Continues from previous week.
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If you need to have a quick overview how to solve the challenge, read the submitted solutions by Mark Anderson, Jamie, and E. Choroba (read his detailed blog post on this). These solutions were short and easily understood due to the brevity and clarity of the code. Read Mark Senn‘s post on different dimensions in coding.
There were a few strategies used by participants to tackle this longest common substring problem. No participant use this but
String::LCSS_XS are the CPAN modules that can be used to solve this.
The common approach was generating substrings, count, filter, and find the highest occurrences. The main difference was the implementation of these steps. For example, Athanasius stored the list of substrings as set using the
Set::Scalar CPAN module. Likewise, Joelle Maslak solved it by finding the intersection of all substrings within an array.
Adam Russell, E. Choroba, Roger Bell West (inspired by the pseudocode) solved the task using the recommended suffix tree algorithm by building a generalized suffix tree. Adam Russell went a step further by implementing the suffix array data structure as an external Perl module. Ruben Westerberg‘s solution was rather different and unique.
If we remembered correctly, the first task where we have a clear defined problem. Basically, participant needs to fill up the implementation details of a list of method definitions. Even Duncan C. White agreed with that.
Now, for some submitted solutions that caught our attention for this task.
Instead of just plain hash to store and group the queue item by priority, Duane Powel opted for a nested hash references data structure. Adam Russell did something similar but with the help of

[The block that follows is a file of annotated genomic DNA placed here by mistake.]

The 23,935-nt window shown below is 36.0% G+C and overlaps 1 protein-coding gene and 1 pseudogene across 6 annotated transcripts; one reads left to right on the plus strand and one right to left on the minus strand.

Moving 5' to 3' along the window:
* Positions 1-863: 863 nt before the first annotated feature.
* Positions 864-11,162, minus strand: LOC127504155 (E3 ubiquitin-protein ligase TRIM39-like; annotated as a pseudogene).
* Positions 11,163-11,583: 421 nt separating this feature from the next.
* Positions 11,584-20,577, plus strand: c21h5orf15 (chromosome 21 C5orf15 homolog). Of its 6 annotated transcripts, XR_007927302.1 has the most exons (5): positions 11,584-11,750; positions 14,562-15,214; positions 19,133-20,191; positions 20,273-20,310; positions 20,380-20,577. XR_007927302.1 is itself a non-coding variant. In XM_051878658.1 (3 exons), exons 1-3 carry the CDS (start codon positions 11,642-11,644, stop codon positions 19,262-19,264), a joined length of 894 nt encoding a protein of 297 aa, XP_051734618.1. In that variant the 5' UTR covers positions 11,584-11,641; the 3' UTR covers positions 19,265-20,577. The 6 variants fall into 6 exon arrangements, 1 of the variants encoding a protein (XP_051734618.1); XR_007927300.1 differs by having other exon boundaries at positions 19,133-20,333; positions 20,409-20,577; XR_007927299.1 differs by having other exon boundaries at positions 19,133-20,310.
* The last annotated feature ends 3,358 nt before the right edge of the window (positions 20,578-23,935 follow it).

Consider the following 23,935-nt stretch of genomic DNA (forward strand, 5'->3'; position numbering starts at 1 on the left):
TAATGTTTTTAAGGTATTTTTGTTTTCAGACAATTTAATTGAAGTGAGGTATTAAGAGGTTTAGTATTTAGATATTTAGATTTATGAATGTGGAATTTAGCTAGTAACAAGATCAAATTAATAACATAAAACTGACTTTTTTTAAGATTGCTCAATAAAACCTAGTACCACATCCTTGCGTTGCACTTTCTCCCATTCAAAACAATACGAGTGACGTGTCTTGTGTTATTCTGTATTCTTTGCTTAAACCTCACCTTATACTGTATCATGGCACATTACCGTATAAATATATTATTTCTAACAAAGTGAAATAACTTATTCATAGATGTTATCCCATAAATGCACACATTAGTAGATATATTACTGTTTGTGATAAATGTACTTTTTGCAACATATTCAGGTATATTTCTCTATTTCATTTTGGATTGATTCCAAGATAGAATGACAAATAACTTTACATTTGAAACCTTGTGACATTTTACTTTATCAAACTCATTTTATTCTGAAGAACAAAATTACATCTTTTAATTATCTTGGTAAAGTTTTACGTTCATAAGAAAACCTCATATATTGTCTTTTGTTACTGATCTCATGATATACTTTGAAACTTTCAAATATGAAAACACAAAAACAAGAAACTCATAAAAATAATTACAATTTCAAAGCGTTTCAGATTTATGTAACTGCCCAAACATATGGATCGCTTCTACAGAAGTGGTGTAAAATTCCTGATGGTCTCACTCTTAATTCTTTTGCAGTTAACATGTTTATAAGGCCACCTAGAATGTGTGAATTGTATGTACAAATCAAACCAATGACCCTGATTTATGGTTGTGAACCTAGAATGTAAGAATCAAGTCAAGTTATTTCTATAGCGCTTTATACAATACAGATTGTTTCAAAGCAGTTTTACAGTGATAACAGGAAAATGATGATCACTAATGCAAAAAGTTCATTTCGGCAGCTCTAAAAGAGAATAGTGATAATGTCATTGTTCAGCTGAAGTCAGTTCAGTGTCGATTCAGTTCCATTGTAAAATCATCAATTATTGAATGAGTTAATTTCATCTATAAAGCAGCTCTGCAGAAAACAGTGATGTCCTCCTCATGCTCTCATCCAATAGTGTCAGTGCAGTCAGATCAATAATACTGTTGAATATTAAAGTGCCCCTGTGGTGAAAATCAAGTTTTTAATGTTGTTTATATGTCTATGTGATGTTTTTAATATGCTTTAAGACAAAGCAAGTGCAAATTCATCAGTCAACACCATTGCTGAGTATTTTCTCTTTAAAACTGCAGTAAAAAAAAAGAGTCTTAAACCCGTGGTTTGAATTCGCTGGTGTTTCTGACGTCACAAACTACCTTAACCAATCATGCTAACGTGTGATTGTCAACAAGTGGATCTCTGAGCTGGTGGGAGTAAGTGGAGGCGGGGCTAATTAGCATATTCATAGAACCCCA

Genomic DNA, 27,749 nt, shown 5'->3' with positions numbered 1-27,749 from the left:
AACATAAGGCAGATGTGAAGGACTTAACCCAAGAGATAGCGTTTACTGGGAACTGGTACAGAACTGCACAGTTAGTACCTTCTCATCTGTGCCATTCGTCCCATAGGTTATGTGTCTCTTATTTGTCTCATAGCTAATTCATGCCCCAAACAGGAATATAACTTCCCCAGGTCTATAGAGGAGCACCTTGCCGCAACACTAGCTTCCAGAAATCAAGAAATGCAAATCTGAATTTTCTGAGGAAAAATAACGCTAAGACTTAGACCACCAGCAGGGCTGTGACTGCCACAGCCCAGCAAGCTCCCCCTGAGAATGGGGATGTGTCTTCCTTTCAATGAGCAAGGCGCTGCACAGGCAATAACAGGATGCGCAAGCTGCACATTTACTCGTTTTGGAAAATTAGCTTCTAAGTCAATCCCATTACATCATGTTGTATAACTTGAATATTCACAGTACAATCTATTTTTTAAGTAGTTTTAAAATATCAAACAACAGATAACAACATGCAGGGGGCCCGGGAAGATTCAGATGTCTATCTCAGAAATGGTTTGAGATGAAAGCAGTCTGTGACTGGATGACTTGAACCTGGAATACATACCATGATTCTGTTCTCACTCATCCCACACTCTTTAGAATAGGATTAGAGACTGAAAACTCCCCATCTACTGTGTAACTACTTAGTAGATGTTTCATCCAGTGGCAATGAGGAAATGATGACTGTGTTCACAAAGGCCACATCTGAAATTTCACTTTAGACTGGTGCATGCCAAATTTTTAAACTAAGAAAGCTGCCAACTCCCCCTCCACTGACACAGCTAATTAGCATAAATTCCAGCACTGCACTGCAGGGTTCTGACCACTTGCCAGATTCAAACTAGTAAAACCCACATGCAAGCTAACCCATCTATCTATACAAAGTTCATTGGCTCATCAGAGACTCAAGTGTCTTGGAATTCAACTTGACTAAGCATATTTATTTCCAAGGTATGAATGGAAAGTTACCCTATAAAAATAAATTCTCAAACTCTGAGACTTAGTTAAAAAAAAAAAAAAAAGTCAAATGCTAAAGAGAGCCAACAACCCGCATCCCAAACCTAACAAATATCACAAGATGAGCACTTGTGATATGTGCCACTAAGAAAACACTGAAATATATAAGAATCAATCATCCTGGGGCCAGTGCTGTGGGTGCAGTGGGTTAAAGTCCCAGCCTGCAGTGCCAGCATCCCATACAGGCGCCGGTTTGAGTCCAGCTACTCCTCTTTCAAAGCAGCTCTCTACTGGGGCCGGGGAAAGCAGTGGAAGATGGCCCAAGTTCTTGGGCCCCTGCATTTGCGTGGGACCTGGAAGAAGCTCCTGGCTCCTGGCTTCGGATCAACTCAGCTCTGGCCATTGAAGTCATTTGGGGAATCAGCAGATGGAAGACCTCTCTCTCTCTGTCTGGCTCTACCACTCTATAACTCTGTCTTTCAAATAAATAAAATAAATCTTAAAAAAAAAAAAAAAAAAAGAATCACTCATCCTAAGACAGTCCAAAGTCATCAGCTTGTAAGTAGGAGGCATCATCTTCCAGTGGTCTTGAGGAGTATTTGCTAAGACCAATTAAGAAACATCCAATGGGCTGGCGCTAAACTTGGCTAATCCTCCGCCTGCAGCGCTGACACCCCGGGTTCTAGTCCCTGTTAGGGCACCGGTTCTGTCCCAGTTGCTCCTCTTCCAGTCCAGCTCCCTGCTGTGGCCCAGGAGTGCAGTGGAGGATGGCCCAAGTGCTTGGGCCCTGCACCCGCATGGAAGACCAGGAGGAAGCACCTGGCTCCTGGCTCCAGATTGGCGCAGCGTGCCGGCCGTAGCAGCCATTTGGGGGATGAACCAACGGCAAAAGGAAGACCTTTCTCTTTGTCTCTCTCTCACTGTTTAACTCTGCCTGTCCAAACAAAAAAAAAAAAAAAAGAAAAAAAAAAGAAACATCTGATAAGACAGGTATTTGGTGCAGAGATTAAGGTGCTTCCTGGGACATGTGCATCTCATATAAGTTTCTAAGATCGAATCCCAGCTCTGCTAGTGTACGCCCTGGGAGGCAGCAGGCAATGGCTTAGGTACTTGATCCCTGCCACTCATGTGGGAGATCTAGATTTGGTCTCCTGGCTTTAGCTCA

Class::Struct CPAN module. There was another way, more abstract approach that use the
List::Priority CPAN module as seen in Athanasius’ solution. Jaldhar H. Vyas went a step further to create almost a CPAN module. He even wrote details documentation in POD in his answer!
Instead of creating a Perl module, Laurent Rosenfeld used anonymous subroutines to implement the interfaces in a functional programming manner. This was rather distinctive among all solutions. Lubos Kolouch did something similar, so was Andrezgz, but with a very comprehensive test coverage and cases. Another participant with good test coverage was Yozen Hernandez.
The most comprehensive solution submitted this week belongs to E. Choroba. There were two implementations either an array or a heap data structure, a benchmark (array is faster, see result below), and test coverage.
Rate heap array heap 120/s -- -56% array 272/s 126% --
After so many weeks of reviewing this optional Task #3, we observed that Perl 6 solutions were definitely more structure due to a consistent Object-Oriented (OO) support in Perl 6 and
For those who haven’t try this tasks before, do give it a shot.
Regular posts by some of the participants.
(1) Substrings and Queues with Perl 6 by Arne Sommer
The usual step-by-step walk through in Perl 6.
(2) Perl Weekly Challenge - 018 by Mark Senn
Mark Senn is back for this challenge and a good write-up on different coding dimensions. Recommended read.
(3) Perl Weekly Challenge 018 by Adam Russell
Read how he approached the challenge using Perl modules.
Very detailed notes on how he tackled the problems and why he picked functional approach. Recommended read.
(5) Perl Weekly Challenge 18 by Roger Bell West
Read how he translated the pseudocode for Task #1 into Perl and the problems encountered.
(6) Perl Weekly Challenge 018/1: Longest Common Substring by E. Choroba
He have outdid himself this time, especially the generating and visualizing the suffix tree. Recommended read.
(7) Perl Weekly Challenge 018/2: Priority Queue by E. Choroba
A discussion on binary heap for Task #2. Also another recommended read.